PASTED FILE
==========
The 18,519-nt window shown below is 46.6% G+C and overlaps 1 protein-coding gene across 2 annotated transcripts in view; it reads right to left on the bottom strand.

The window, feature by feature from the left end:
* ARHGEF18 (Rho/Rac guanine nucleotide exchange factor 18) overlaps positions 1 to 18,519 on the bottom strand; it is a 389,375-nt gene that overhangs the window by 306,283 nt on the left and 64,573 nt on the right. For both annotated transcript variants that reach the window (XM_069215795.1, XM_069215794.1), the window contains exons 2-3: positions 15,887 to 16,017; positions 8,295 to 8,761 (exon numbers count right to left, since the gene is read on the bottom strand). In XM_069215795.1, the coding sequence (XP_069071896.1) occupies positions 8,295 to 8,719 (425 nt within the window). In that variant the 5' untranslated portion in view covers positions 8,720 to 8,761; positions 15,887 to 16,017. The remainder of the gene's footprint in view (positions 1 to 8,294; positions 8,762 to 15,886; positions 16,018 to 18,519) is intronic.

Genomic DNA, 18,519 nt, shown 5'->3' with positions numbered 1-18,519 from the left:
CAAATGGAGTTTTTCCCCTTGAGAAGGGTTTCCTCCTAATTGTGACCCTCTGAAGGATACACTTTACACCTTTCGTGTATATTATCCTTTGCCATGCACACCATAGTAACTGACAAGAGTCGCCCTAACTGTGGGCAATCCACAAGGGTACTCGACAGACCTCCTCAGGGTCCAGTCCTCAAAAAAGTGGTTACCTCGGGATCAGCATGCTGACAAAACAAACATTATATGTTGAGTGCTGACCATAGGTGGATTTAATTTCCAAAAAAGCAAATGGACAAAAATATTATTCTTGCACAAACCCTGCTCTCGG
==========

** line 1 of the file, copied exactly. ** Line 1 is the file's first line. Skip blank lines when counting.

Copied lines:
The 18,519-nt window shown below is 46.6% G+C and overlaps 1 protein-coding gene across 2 annotated transcripts in view; it reads right to left on the bottom strand.